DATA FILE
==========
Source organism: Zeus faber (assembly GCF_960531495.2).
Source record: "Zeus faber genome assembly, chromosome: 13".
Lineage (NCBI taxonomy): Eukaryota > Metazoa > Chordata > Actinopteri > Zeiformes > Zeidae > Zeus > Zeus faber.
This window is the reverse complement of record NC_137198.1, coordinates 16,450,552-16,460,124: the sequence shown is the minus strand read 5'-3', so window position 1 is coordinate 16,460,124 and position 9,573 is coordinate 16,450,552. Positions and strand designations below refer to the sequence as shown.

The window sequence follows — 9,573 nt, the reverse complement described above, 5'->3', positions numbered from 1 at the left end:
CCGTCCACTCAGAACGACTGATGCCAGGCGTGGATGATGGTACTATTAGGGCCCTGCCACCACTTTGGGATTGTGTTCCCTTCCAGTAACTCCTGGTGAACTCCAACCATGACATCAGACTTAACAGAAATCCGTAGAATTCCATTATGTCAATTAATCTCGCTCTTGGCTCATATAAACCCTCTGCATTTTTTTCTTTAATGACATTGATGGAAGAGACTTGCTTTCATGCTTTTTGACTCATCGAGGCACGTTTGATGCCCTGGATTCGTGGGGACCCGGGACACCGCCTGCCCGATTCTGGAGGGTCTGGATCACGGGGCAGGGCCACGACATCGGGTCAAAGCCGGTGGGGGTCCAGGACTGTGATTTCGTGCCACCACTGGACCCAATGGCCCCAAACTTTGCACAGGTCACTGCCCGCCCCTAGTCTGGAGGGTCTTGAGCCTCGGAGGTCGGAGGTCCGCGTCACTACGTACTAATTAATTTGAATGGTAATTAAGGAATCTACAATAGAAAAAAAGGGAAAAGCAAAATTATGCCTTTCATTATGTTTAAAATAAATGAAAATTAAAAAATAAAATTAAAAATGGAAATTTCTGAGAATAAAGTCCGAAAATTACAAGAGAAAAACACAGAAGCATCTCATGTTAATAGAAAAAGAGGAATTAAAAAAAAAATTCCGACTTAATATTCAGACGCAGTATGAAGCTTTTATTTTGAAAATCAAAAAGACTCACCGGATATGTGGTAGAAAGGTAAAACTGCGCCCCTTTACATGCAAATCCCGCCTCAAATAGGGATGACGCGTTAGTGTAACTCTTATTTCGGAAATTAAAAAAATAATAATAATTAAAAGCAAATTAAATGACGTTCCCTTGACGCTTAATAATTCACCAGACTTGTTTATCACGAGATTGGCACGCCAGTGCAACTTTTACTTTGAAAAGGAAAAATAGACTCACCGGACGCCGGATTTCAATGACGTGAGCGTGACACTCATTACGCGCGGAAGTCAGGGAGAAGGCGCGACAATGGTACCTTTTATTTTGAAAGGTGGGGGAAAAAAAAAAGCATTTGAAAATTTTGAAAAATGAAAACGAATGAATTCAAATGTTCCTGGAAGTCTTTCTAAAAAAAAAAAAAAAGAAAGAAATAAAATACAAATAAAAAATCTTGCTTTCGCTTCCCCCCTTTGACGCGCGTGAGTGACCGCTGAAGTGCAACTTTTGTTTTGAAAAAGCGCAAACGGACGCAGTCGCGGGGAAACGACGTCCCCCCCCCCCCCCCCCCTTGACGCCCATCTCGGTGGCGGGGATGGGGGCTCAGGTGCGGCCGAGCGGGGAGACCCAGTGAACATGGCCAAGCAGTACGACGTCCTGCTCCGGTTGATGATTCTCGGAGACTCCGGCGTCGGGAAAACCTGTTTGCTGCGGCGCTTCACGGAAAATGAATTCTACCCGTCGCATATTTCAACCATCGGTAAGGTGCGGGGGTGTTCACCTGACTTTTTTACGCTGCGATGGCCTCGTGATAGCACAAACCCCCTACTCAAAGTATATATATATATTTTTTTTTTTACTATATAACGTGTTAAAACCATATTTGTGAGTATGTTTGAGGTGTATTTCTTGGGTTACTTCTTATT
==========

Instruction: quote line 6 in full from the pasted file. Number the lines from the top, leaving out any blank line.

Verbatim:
CCGTCCACTCAGAACGACTGATGCCAGGCGTGGATGATGGTACTATTAGGGCCCTGCCACCACTTTGGGATTGTGTTCCCTTCCAGTAACTCCTGGTGAACTCCAACCATGACATCAGACTTAACAGAAATCCGTAGAATTCCATTATGTCAATTAATCTCGCTCTTGGCTCATATAAACCCTCTGCATTTTTTTCTTTAATGACATTGATGGAAGAGACTTGCTTTCATGCTTTTTGACTCATCGAGGCACGTTTGATGCCCTGGATTCGTGGGGACCCGGGACACCGCCTGCCCGATTCTGGAGGGTCTGGATCACGGGGCAGGGCCACGACATCGGGTCAAAGCCGGTGGGGGTCCAGGACTGTGATTTCGTGCCACCACTGGACCCAATGGCCCCAAACTTTGCACAGGTCACTGCCCGCCCCTAGTCTGGAGGGTCTTGAGCCTCGGAGGTCGGAGGTCCGCGTCACTACGTACTAATTAATTTGAATGGTAATTAAGGAATCTACAATAGAAAAAAAGGGAAAAGCAAAATTATGCCTTTCATTATGTTTAAAATAAATGAAAATTAAAAAATAAAATTAAAAATGGAAATTTCTGAGAATAAAGTCCGAAAATTACAAGAGAAAAACACAGAAGCATCTCATGTTAATAGAAAAAGAGGAATTAAAAAAAAAATTCCGACTTAATATTCAGACGCAGTATGAAGCTTTTATTTTGAAAATCAAAAAGACTCACCGGATATGTGGTAGAAAGGTAAAACTGCGCCCCTTTACATGCAAATCCCGCCTCAAATAGGGATGACGCGTTAGTGTAACTCTTATTTCGGAAATTAAAAAAATAATAATAATTAAAAGCAAATTAAATGACGTTCCCTTGACGCTTAATAATTCACCAGACTTGTTTATCACGAGATTGGCACGCCAGTGCAACTTTTACTTTGAAAAGGAAAAATAGACTCACCGGACGCCGGATTTCAATGACGTGAGCGTGACACTCATTACGCGCGGAAGTCAGGGAGAAGGCGCGACAATGGTACCTTTTATTTTGAAAGGTGGGGGAAAAAAAAAAGCATTTGAAAATTTTGAAAAATGAAAACGAATGAATTCAAATGTTCCTGGAAGTCTTTCTAAAAAAAAAAAAAAAGAAAGAAATAAAATACAAATAAAAAATCTTGCTTTCGCTTCCCCCCTTTGACGCGCGTGAGTGACCGCTGAAGTGCAACTTTTGTTTTGAAAAAGCGCAAACGGACGCAGTCGCGGGGAAACGACGTCCCCCCCCCCCCCCCCCCTTGACGCCCATCTCGGTGGCGGGGATGGGGGCTCAGGTGCGGCCGAGCGGGGAGACCCAGTGAACATGGCCAAGCAGTACGACGTCCTGCTCCGGTTGATGATTCTCGGAGACTCCGGCGTCGGGAAAACCTGTTTGCTGCGGCGCTTCACGGAAAATGAATTCTACCCGTCGCATATTTCAACCATCGGTAAGGTGCGGGGGTGTTCACCTGACTTTTTTACGCTGCGATGGCCTCGTGATAGCACAAACCCCCTACTCAAAGTATATATATATATTTTTTTTTTTACTATATAACGTGTTAAAACCATATTTGTGAGTATGTTTGAGGTGTATTTCTTGGGTTACTTCTTATT